If you think you have it bad when it comes to winter, just consider what those living in the north of Norway have to deal with.
It might be pitch black in your town by the time you get out of the office, but in places like Tromsø north of the Arctic Circle, the sun never rises at all in the winter. You might curse the cold when you climb into your freezing car each morning, but conditions aren't literally polar. In northern Norway, they pretty much are.
So those crazy enough to live in these regions must suffer from some pretty serious winter blues, right? Not at all.
"Past research has shown that residents of Tromsø have lower rates of wintertime depression than would be expected given the long winters and high latitude. In fact, the prevalence of self-reported depression during the winter in Tromsø, with its latitude of 69N, is the same as that of Montgomery County, Maryland, at 41N," Kari Leibowitz, a PhD student at Stanford University who spent a year in Tromsø studying the residents' mental health, explained in the Atlantic.
In the fascinating and lengthy article, Leibowitz recounts her time spent in the far north, explaining exactly how Norwegians get through months and months of dark days and brutal weather relatively unscathed, as well as offering tips that can help you be less miserable this winter yourself. Apparently, your mood all comes down to your mindset -- not what it says on the thermometer.
Focus on the benefits
Before Leibowitz's stint in Tromsø, her attitude to winter was similar to that of most people living in northern states. "In New Jersey, where I grew up, almost no one looked forward to winter, myself included," she writes. "People simply got through the wintertime darkness on the way to a brighter, happier season."
But things were very different in Norway. "In Tromsø, the prevailing sentiment is that winter is something to be enjoyed, not something to be endured. According to my friends, winter in Tromsø would be full of snow, skiing, the northern lights, and all things koselig, the Norwegian word for 'cozy,'" she explains.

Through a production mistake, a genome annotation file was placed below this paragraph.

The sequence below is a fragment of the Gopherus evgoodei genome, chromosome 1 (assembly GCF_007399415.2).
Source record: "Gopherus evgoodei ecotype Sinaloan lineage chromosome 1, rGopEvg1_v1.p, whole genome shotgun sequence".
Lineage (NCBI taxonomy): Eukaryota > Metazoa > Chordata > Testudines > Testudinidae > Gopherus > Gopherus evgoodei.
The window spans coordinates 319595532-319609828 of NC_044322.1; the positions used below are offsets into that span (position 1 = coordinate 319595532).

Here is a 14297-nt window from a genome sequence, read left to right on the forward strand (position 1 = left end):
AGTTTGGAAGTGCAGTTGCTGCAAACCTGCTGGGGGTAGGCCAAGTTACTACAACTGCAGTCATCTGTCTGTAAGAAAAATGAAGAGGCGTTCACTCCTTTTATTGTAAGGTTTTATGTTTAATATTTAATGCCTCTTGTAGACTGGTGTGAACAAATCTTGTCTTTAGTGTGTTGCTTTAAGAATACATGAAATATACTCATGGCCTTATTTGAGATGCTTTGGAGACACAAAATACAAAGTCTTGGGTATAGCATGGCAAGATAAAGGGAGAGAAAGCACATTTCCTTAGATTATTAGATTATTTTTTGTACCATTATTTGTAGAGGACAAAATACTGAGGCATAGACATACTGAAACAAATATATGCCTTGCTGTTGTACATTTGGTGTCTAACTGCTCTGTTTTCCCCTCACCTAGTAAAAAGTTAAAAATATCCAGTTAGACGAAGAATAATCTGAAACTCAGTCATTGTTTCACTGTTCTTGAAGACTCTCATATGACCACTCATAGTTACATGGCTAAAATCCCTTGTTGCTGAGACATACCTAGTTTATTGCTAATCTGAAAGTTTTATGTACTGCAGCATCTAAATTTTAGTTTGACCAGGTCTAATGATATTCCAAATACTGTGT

While you might not be able to muster an actual enthusiasm for winter, the first step to hating the season less is to focus less on shoveling snow drifts and battling constant sniffles, and more on the unique pleasures of this time of year -- be that comforting warm drinks, cozy nights in on the couch, slow cooked roasts, the smell of a Christmas tree, or your passion for skiing.
Complaining won't make it better
Once you have your own attitude sorted, the next step is making some outward changes in how you talk about winter. In America, moaning about the cold and snow is a surefire conversation starter. But while complaining about the weather might be an easy way to socialize, it isn't doing much for your mood.
"One of the things we do a lot of in the States is we bond by complaining about the winter," Leibowitz tells author Laura Vanderkam in an interview about her experience for Fast Company. "It's hard to have a positive wintertime mindset when we make small talk by being negative about the winter." Vanderkam sums up the takeaway for those looking to have a happier winter this year nicely: "simply refuse to participate in the Misery Olympics."
The bottom line isn't fancy, but based on Leibowitz's experience among the cheery residents of frigid Tromsø it seems quite powerful. "You can just consciously try to have a positive wintertime mindset and that might be enough to induce it," she concludes.
Are you dreading or happily anticipating the winter months?